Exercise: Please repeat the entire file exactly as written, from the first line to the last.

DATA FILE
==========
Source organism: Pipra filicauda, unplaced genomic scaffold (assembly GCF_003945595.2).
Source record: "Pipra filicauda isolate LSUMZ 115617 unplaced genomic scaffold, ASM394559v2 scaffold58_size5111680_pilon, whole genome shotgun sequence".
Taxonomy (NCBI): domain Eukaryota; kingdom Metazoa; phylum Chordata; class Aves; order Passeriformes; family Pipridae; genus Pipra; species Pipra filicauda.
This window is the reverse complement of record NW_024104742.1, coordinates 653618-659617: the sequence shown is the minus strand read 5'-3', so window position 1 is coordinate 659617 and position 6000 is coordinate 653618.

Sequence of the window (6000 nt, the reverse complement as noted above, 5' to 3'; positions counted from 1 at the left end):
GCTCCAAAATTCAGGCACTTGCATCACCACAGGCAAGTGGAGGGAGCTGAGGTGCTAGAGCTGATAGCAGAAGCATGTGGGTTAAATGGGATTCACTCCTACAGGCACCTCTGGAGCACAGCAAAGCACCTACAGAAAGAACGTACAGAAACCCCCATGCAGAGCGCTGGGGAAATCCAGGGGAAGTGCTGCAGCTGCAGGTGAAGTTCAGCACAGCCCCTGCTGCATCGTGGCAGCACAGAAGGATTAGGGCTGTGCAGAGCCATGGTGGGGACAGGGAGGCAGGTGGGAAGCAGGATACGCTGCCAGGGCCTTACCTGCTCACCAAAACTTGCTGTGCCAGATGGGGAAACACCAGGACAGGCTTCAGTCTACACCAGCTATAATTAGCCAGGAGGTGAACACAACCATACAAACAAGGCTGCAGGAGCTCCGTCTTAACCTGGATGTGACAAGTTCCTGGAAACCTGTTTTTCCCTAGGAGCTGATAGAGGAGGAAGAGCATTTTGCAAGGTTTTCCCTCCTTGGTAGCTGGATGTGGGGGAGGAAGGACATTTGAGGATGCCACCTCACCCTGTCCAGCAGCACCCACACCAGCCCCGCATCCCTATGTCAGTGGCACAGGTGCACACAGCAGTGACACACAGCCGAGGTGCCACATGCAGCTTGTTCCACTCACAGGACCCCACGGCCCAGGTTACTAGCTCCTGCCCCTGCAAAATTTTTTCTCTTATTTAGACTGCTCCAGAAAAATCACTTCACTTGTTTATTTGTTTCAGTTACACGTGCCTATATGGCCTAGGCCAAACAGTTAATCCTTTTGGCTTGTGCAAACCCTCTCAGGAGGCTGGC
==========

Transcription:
Source organism: Pipra filicauda, unplaced genomic scaffold (assembly GCF_003945595.2).
Source record: "Pipra filicauda isolate LSUMZ 115617 unplaced genomic scaffold, ASM394559v2 scaffold58_size5111680_pilon, whole genome shotgun sequence".
Taxonomy (NCBI): domain Eukaryota; kingdom Metazoa; phylum Chordata; class Aves; order Passeriformes; family Pipridae; genus Pipra; species Pipra filicauda.
This window is the reverse complement of record NW_024104742.1, coordinates 653618-659617: the sequence shown is the minus strand read 5'-3', so window position 1 is coordinate 659617 and position 6000 is coordinate 653618.

Sequence of the window (6000 nt, the reverse complement as noted above, 5' to 3'; positions counted from 1 at the left end):
GCTCCAAAATTCAGGCACTTGCATCACCACAGGCAAGTGGAGGGAGCTGAGGTGCTAGAGCTGATAGCAGAAGCATGTGGGTTAAATGGGATTCACTCCTACAGGCACCTCTGGAGCACAGCAAAGCACCTACAGAAAGAACGTACAGAAACCCCCATGCAGAGCGCTGGGGAAATCCAGGGGAAGTGCTGCAGCTGCAGGTGAAGTTCAGCACAGCCCCTGCTGCATCGTGGCAGCACAGAAGGATTAGGGCTGTGCAGAGCCATGGTGGGGACAGGGAGGCAGGTGGGAAGCAGGATACGCTGCCAGGGCCTTACCTGCTCACCAAAACTTGCTGTGCCAGATGGGGAAACACCAGGACAGGCTTCAGTCTACACCAGCTATAATTAGCCAGGAGGTGAACACAACCATACAAACAAGGCTGCAGGAGCTCCGTCTTAACCTGGATGTGACAAGTTCCTGGAAACCTGTTTTTCCCTAGGAGCTGATAGAGGAGGAAGAGCATTTTGCAAGGTTTTCCCTCCTTGGTAGCTGGATGTGGGGGAGGAAGGACATTTGAGGATGCCACCTCACCCTGTCCAGCAGCACCCACACCAGCCCCGCATCCCTATGTCAGTGGCACAGGTGCACACAGCAGTGACACACAGCCGAGGTGCCACATGCAGCTTGTTCCACTCACAGGACCCCACGGCCCAGGTTACTAGCTCCTGCCCCTGCAAAATTTTTTCTCTTATTTAGACTGCTCCAGAAAAATCACTTCACTTGTTTATTTGTTTCAGTTACACGTGCCTATATGGCCTAGGCCAAACAGTTAATCCTTTTGGCTTGTGCAAACCCTCTCAGGAGGCTGGC